Manufacturing lead times have been increasing for several reasons, including the rise in global demand, transportation meltdowns, and the tightening of the labor market. While some businesses have been able to mitigate the effects of these delays with supplier buffers or contingencies, it is unclear when or if material lead times will ever return to pre-pandemic levels. Many companies are experimenting with hybrid supply chain strategies and taking a fresh look at past trends to offset grim shortage forecasts.

Reduce Risk With Hybrid Strategies

The phrase ‘lean manufacturing’ was coined in the 1990s to describe an organizational philosophy that combined assembly line efficiency with just-in-time inventory management systems. But 30 years of relentlessly pursuing lean operations evolved into a dangerous game of cost-reduction chicken– a competition to hold the least inventory, source the fastest materials, and orchestrate nail-biting production sprints to meet market demands. 

Recent economic events demonstrated just how precarious the balancing act had become, and many saw their inventory management strategies upended by shipping delays and logistical challenges that no one imagined likely before 2020. The ongoing ramifications of these unanticipated events are pushing manufacturers to take another look at strategies relying on immediate availability and asking, “Is it worth the risk?

Remedy Long Lead Times With Collaborative Process Development

Many business strategists are revisiting concepts like reshoring and early supplier involvement (ESI) to reduce lead times. Some manufacturers choose to increase inventory by developing accelerated ramp-up plans with vendors. Inventory buffers can help mitigate extended lead times and manufacturing delays since they allow companies to monitor inventory levels closely. However, this method works best when suppliers have maintained steady production throughout periods of high demand, which has been difficult for some manufacturers due to increased lead times and shortages in critical supplies.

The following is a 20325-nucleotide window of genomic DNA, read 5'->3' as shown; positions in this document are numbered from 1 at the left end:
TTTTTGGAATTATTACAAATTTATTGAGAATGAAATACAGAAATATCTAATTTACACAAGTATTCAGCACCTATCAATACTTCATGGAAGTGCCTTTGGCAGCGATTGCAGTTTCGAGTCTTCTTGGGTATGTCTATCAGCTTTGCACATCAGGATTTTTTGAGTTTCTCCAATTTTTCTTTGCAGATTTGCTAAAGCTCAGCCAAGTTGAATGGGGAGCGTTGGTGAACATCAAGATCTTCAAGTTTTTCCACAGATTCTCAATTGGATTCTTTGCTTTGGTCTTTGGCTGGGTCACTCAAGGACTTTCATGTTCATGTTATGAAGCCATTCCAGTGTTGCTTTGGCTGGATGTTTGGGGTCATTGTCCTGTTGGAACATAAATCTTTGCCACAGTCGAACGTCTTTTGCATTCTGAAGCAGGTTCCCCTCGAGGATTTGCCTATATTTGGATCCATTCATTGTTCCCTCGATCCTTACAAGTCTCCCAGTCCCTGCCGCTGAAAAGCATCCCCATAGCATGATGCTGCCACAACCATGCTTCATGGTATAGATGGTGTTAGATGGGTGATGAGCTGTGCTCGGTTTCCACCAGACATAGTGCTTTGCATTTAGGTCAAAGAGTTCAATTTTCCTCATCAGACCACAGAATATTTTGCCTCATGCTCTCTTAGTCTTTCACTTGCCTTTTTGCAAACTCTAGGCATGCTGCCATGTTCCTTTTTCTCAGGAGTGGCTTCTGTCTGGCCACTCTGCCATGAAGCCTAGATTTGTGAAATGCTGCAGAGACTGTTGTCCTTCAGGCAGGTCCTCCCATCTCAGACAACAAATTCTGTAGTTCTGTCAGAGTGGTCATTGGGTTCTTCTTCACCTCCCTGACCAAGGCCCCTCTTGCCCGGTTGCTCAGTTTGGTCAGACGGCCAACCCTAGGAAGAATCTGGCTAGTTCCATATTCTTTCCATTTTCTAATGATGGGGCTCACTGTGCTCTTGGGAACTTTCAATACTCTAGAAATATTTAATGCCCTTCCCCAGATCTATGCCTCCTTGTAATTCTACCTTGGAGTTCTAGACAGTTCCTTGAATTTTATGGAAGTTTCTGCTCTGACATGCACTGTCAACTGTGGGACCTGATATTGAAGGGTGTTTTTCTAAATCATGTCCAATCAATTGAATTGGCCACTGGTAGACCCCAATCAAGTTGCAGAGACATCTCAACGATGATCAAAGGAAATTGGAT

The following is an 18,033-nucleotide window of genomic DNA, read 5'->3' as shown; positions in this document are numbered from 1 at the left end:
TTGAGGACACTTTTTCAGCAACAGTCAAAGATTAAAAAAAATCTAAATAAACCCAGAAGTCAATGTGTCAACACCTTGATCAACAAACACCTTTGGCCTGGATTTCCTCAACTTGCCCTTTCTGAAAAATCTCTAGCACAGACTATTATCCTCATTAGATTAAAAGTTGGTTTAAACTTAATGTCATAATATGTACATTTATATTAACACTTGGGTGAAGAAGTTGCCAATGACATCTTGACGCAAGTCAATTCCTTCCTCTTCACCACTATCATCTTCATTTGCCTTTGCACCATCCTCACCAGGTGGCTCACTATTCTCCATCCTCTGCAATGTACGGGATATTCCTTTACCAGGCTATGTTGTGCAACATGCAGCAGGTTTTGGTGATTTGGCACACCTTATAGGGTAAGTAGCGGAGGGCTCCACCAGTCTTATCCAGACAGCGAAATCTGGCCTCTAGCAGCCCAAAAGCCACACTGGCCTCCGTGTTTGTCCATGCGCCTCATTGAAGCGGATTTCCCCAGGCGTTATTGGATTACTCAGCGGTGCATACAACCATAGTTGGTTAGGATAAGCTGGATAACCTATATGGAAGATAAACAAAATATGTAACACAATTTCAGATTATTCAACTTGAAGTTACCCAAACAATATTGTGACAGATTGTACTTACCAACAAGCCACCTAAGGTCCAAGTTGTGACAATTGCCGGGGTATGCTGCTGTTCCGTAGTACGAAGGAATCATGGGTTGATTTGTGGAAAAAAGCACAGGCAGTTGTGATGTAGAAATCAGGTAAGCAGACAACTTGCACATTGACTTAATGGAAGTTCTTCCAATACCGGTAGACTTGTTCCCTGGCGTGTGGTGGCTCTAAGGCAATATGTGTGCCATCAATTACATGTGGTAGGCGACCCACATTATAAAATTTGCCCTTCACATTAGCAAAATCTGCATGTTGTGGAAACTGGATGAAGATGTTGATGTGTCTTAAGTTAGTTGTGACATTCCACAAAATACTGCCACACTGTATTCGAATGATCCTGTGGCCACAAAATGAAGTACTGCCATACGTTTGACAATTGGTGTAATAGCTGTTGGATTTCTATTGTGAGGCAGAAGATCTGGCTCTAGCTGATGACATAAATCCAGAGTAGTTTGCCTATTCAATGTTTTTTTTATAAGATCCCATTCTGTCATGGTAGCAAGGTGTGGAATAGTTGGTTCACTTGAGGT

ESI’s resurging popularity is likely due to a number of factors: the cost of unanticipated delays, gaps in the workforce, and the volatility of steel and other commodity markets, to name a few. Additionally, manufacturers can collaborate with suppliers’ process engineers to identify opportunities to optimize production phases. By improving the efficiency of individual processes, it may be possible to reduce the overall manufacturing time.

Leverage Vendor Expertise to Outsmart Delays Before They Start

Of course, no matter how well an OEM plans for delays, back-ups may still occur as a result of unforeseen circumstances. When this happens, it is much more manageable for manufacturers to address the problem and recover from the delay when they have established open communication with vendors that can actively engage in process development, identify potential speed bumps, and brainstorm creative solutions. Investing the time and effort required to build a robust and communicative relationship with your suppliers now could be your key to weathering future storms.

Duval Precision Grinding offers process engineering services that can help manufacturers optimize production strategies and reduce manufacturing delays. By working with Duval, companies can improve the efficiency of their production cycle and achieve extraordinary parts. Duval has a deep understanding of the precision grinding process and can identify and address potential bottlenecks or missed opportunities.

Want smooth operations tomorrow? Better get in touch with Duval Precision Grinding today.

Share This